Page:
In Pursuit Of The Bag: focusing on results vs. assigning blame

 Photo by  Tolu Bamwo

Photo by Tolu Bamwo

I’ve had my fair share of interviews. I’m appreciative of every single opportunity. I enjoy sharing my story. I hope that my perspective can help others. I appreciate questions that make me reflect on my journey, my goals, and my destination.

A common question that I deal with in different forms: “what’s a typical workday like for you?”

My immediate response: “there is no typical day.”

I’ve been living life outside of the constraints of a day job for just under two years, and I have yet to find a daily sequence of events consistent enough to be deemed “typical.” The past couple of years have been the wildest, most fulfilling, scariest times of my life. I’ve failed more times than I can recall. I’ve switched gears more often than anticipated. I’ve learned to be more fluid with my methods while remaining dedicated to my goals.

I’ve been doing whatever it takes to become my best self.

Letting go of your safety net humbles you.

All the consequences of your actions are amplified, and any false beliefs you held about your level of expertise are swiftly erased by the relentless pace of reality. You quickly realize much you do not know. You lose touch with people who can’t empathize with your situation.

Ultimately, you find yourself presented with a choice: do whatever it takes, or change course.

I chose the former.

When I first let go of my day job, I had a huge chip on my shoulder. I was focused on assigning blame and proving people wrong. As I matured and took time to reflect along the way, I was able to redirect my thoughts. I realized that it was more important to focus on results than to dwell on the negative elements of my story that used to motivate me.

I would not have made it to where I am today without choosing to change my thought process. I had to equip myself to deal with the side effects of the field that I had chosen for myself.

As someone who earns coin through social media, I’m subject to the opinions and judgement of my audience. It’s inevitable. I wouldn’t avoid it if I could, because accountability is important. I’m passionate about my work, but I’m aware that prospective paying clients evaluate my worth by looking at statistics. I’m incentivized to consistently provide value that will expand my social media audience. That’s no secret.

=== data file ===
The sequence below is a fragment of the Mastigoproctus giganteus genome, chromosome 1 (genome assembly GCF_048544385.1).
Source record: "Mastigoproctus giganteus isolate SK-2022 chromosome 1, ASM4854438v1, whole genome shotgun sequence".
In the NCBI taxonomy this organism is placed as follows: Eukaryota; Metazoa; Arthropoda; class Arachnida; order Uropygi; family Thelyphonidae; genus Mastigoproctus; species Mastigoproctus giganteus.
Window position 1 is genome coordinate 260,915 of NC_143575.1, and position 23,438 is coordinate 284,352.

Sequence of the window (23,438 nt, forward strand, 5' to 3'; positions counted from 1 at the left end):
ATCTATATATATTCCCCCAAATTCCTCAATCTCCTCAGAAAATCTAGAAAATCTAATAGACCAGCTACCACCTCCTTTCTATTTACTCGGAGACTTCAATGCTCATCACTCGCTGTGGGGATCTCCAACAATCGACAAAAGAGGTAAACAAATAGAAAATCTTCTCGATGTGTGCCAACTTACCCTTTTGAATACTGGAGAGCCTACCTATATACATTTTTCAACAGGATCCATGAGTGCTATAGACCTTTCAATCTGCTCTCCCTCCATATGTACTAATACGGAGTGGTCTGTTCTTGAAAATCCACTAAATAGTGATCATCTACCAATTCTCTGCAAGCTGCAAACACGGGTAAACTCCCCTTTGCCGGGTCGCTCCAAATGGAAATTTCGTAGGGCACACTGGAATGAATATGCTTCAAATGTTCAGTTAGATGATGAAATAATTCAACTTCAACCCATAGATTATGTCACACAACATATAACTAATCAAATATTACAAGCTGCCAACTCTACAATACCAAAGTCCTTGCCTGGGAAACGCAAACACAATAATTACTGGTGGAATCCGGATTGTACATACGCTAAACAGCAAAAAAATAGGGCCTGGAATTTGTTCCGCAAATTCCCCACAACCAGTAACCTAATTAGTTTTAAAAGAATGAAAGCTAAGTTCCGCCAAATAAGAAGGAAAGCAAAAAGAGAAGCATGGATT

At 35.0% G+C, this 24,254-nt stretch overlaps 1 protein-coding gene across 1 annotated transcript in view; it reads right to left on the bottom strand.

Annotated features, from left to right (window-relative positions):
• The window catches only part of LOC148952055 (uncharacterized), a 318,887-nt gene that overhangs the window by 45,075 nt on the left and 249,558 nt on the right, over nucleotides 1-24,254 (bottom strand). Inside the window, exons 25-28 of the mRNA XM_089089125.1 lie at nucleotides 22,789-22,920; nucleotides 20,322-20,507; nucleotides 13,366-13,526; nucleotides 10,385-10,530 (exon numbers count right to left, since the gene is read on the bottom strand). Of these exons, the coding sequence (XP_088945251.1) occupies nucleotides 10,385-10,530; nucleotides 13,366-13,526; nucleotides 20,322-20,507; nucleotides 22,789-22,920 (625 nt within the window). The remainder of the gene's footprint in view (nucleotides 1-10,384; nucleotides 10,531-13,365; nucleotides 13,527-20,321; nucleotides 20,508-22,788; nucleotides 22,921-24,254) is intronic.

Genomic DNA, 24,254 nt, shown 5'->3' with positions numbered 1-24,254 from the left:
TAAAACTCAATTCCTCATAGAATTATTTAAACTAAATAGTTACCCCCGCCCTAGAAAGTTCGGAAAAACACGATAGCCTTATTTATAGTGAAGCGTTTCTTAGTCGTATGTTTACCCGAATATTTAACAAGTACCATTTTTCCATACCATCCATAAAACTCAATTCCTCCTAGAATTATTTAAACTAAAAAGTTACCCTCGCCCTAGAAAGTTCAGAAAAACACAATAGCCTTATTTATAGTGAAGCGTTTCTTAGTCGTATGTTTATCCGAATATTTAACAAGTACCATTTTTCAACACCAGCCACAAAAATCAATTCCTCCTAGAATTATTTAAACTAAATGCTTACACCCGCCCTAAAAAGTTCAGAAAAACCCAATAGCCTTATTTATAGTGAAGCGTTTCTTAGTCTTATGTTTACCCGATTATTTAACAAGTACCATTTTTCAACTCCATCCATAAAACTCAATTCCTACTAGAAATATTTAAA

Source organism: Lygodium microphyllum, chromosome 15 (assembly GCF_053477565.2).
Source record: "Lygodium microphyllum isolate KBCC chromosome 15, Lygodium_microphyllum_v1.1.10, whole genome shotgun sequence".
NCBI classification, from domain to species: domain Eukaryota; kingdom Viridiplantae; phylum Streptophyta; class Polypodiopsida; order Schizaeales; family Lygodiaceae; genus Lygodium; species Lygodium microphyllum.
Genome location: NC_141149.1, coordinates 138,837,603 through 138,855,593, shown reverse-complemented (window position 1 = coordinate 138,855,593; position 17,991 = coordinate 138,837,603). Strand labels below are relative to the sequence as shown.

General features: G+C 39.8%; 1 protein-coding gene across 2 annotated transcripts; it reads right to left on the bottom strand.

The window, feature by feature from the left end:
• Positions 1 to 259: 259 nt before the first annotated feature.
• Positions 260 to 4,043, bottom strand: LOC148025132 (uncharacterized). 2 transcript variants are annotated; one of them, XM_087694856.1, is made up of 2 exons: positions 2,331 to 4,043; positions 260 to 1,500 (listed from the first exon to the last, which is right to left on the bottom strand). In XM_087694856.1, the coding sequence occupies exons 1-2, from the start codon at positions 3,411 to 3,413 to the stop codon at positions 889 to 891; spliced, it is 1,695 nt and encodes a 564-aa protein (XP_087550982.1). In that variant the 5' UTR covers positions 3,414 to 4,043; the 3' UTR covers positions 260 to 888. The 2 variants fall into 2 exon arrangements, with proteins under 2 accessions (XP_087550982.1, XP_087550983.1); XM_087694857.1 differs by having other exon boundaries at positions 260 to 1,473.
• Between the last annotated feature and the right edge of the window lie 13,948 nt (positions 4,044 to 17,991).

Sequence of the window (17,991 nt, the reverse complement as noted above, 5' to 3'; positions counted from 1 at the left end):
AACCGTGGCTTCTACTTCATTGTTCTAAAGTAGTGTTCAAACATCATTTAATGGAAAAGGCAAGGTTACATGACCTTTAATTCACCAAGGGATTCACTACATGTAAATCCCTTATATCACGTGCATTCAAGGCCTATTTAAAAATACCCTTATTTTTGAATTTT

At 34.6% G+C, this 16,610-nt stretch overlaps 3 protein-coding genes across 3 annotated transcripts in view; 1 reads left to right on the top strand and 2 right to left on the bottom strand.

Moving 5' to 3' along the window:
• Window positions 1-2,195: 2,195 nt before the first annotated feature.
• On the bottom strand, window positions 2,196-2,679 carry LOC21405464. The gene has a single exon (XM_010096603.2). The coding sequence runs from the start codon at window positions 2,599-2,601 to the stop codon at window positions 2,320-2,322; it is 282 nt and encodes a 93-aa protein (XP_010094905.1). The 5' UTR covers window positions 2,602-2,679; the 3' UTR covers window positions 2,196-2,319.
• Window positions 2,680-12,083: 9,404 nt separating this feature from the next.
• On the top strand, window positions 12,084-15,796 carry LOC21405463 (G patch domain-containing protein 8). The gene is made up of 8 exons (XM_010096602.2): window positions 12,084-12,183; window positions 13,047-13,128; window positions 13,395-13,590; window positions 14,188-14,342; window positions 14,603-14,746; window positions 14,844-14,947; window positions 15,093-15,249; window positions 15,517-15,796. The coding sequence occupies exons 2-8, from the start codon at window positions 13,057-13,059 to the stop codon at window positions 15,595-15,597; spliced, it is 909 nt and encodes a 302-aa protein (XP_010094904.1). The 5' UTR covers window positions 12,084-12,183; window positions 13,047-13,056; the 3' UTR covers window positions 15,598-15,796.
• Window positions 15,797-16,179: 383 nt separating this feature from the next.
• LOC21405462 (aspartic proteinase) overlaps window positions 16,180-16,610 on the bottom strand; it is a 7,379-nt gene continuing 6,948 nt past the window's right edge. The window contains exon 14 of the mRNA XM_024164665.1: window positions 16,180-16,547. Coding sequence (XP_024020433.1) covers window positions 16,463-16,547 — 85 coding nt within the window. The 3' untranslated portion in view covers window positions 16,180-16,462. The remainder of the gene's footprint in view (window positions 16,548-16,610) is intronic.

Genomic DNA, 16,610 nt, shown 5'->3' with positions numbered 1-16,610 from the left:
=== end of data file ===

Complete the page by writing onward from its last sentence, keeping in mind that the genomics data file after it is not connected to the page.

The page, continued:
In many instances, perceived popularity is prioritized over more tangible skill sets. Popular “public figures” get opportunities that are above their skill set, and more qualified candidates are left to watch what unfolds from the sidelines. Audience building is a valuable skill, but it doesn’t supersede other technical skills necessary to get a job done.

“Popular” people who receive roles that they’re under-qualified for should be given the side eye. Individuals who sacrifice their integrity and sense of purpose to chase popularity by any means should be regarded with skepticism. Folks who tout their “influence” like it’s an indicator of their superiority as a human being should never have the slightest change of meeting Beyoncé. Follower count isn’t the end-all, be-all.

Self-belief is essential if you’re going to put yourself in position to create content that will be digested and subsequently evaluated by hundreds or thousands of people. You can’t please everybody. How will you handle it when people dehumanize you?

When you gain a degree of notoriety, you become a target. People who don’t know you, but know of you, may see fit to project their insecurities or limitations onto you, because they see bits and pieces of your highlight reel but have no personal connection to you. Is it fair? Nope. Is it avoidable? Nope. It’s a dream come true to work with some of my favorite brands and tell my own story for a living. I’ve learned to accept the side effects of this career path. Thick skin is a necessity.

I don’t believe that influencer marketing should be anybody’s final destination. Every single social media network is a privately owned entity subject to the whims of its stockholders and owners. You can’t build a permanent residence on rented land. That being said, leveraging social media influence the right way can be a gateway to opportunities that might not otherwise come your way.

On a personal note, I’m still in disbelief that my first print book, Keep It 100, will be backed by a publishing house called 13th and Joan. A Black woman-owned, Chicago-based publishing house, at that. I started writing the book about two years ago, and managed to attract a publisher based on the nature of what I wrote about in my Instagram captions. I’m serious. This really happened. I still can’t believe it some days, but it’s true.

I’ll tell that story another day. Suffice it to say that God is good, and the power of attraction is real. In the meantime, get ready for #BookSeason. 

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